In the last Lightning Talk from the YouTube Beach at Cannes Lions 2017, Gigi Gorgeous and Tea Uglow, Creative Director of Google Creative Lab in Sydney, sat down to discuss how online video is enabling LGBT+ creators to tell their stories to a diverse, global audience.
Friday was Pride Day at the YouTube Beach, and what better was to celebrate awareness, tolerance and empathy than with an intimate chat between YouTube superstar Gigi Gorgeous and Tea Uglow from Google’s Creative Lab in Sydney?
“When I started on YouTube I was in highschool and had no idea what I wanted to do with my life,” Gigi says, recalling her earliest memories of posting videos online. “I found YouTube and it was a safe space to express myself and be creative. The first video was scary, but also not that big of a deal. We were all just having fun.”
With so much of her life documented digitally, including all the joy and pain of coming out as a trans woman and then transitioning, Tea wonders how Gigi feels about living her life on YouTube. “Honestly, it was not that serious ever. It was just me living my life,” Gigi remembers, confessing that, compared to making her own videos, she found it much harder to give up creative control during the production of her YouTube Red movie, ‘This Is Everything: Gigi Gorgeous’.
I found YouTube and it was a safe space to express myself and be creative.Gigi Gorgeous, YouTube Creator
The title of Gigi’s movie isn’t just a favorite catchphrase - it describes the reality of a film in which no aspect of Gigi’s life was treated as off limits. Talking about the depiction of her father’s journey towards accepting her gender, Gigi says “we transitioned together,” and that the documentary has strengthened their bond. Gigi’s family and friends are regularly featured in her videos, but she’s acutely aware of the need to respect their boundaries and privacy. “For the most part I’m just living my life and sharing what I want, but of course there is a balance,” she says.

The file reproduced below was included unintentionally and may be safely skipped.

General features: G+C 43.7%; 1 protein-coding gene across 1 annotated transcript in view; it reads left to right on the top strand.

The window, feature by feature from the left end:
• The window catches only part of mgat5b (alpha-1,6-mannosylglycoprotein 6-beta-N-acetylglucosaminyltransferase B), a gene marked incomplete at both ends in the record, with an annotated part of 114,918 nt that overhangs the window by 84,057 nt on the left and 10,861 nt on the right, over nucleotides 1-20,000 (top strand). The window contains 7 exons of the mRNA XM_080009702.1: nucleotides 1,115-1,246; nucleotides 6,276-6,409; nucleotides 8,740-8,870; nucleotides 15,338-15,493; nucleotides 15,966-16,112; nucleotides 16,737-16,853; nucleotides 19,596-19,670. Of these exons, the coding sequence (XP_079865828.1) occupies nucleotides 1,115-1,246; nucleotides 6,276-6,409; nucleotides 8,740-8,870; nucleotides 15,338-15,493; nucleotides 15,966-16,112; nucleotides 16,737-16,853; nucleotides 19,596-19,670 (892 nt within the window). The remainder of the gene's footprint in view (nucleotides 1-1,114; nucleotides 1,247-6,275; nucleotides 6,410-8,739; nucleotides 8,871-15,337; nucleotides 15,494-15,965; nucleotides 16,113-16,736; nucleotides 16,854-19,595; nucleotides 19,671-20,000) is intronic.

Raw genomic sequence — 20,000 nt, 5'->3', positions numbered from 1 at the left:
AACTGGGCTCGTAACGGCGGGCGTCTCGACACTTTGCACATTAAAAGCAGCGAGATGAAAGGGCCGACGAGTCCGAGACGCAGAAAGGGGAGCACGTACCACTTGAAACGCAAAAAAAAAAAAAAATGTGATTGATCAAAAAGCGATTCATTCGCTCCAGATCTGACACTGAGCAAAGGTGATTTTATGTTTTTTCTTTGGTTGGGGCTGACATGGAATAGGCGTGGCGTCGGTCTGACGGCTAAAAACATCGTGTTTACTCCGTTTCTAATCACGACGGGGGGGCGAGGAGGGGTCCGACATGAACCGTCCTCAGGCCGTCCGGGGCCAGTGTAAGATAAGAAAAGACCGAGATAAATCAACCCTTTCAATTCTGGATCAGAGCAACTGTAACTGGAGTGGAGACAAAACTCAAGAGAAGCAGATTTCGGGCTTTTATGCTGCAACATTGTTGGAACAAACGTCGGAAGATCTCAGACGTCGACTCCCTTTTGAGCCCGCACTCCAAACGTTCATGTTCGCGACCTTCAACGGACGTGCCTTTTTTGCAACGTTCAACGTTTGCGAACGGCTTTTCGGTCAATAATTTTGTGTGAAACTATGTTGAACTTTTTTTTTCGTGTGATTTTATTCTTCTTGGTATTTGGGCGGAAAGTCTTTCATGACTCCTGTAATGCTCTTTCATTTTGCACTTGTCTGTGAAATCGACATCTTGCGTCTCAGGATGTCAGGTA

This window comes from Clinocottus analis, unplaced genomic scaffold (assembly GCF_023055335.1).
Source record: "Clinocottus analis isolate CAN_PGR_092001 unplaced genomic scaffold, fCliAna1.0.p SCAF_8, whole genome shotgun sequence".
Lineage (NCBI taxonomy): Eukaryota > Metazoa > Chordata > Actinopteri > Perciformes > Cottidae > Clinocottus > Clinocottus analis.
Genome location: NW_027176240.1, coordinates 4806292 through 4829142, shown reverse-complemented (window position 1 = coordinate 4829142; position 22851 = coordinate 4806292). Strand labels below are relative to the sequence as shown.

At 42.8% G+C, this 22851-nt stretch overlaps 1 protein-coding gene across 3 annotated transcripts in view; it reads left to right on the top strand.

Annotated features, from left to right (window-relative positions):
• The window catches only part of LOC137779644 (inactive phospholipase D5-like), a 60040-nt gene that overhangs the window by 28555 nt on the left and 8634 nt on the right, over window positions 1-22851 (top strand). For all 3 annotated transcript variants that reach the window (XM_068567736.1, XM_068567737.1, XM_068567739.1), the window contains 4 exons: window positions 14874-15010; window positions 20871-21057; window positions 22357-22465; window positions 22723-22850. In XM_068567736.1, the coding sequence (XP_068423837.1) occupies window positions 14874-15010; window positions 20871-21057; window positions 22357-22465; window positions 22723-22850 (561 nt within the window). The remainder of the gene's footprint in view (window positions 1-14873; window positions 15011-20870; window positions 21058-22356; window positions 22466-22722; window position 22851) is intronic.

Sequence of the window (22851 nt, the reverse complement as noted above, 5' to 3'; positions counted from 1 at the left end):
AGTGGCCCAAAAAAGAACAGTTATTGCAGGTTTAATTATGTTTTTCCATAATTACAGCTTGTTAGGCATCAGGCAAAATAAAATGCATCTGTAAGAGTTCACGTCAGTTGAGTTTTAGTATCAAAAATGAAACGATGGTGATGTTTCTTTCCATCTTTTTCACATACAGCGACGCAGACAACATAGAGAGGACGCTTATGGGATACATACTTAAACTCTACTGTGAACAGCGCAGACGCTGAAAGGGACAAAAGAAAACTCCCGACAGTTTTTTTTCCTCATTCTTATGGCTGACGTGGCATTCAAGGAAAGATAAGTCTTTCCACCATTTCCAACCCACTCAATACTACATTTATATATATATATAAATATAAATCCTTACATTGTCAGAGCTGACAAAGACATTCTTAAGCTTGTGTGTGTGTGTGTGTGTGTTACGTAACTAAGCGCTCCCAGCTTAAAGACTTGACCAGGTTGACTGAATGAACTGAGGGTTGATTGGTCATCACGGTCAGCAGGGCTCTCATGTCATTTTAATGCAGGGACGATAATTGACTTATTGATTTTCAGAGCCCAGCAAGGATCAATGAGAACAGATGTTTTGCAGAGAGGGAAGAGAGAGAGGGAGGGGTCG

It’s been almost ten years since Gigi posted her first video, and while much has changed in that time, the support of her fans on YouTube has been a constant. “My relationship with my supporters is the most important thing. When I’m down, what brings me back is knowing that they’re there and that I help and inspire them.” Having shared so much already, Gigi says that the pressure of producing new material does occasionally weigh heavily, but that as a role model for millions, there’s no chance of her giving up: “You’re not promised tomorrow, so just have fun with it!”
With her huge following, Gigi inevitably encounters hatred and negativity from time to time - a reality for many LGBT+ voices expressing themselves on digital platforms. How she deals with this trolling and toxicity perhaps sums up best why people of all genders, races and sexualities have found a home on YouTube: “You need to find a family,” she says, ”even if it’s online.”